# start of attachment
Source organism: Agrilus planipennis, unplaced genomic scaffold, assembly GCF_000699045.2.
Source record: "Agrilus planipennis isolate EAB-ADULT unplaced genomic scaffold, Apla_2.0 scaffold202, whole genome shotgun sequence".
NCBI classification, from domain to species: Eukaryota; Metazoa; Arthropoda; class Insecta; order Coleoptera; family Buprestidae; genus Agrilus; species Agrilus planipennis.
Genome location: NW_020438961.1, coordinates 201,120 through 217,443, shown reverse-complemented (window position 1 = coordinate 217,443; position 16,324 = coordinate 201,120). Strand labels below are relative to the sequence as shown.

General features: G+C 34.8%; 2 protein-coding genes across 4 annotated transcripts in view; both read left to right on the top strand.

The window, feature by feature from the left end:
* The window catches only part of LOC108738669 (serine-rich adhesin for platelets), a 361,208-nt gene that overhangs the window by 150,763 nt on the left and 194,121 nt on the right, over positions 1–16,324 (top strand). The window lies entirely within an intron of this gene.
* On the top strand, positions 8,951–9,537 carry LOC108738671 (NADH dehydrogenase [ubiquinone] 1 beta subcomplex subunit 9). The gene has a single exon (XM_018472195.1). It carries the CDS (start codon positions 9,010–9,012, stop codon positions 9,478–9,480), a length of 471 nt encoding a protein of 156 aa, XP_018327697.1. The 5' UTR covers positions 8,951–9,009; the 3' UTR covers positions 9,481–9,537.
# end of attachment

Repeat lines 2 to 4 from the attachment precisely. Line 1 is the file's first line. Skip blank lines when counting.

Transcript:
Source record: "Agrilus planipennis isolate EAB-ADULT unplaced genomic scaffold, Apla_2.0 scaffold202, whole genome shotgun sequence".
NCBI classification, from domain to species: Eukaryota; Metazoa; Arthropoda; class Insecta; order Coleoptera; family Buprestidae; genus Agrilus; species Agrilus planipennis.
Genome location: NW_020438961.1, coordinates 201,120 through 217,443, shown reverse-complemented (window position 1 = coordinate 217,443; position 16,324 = coordinate 201,120). Strand labels below are relative to the sequence as shown.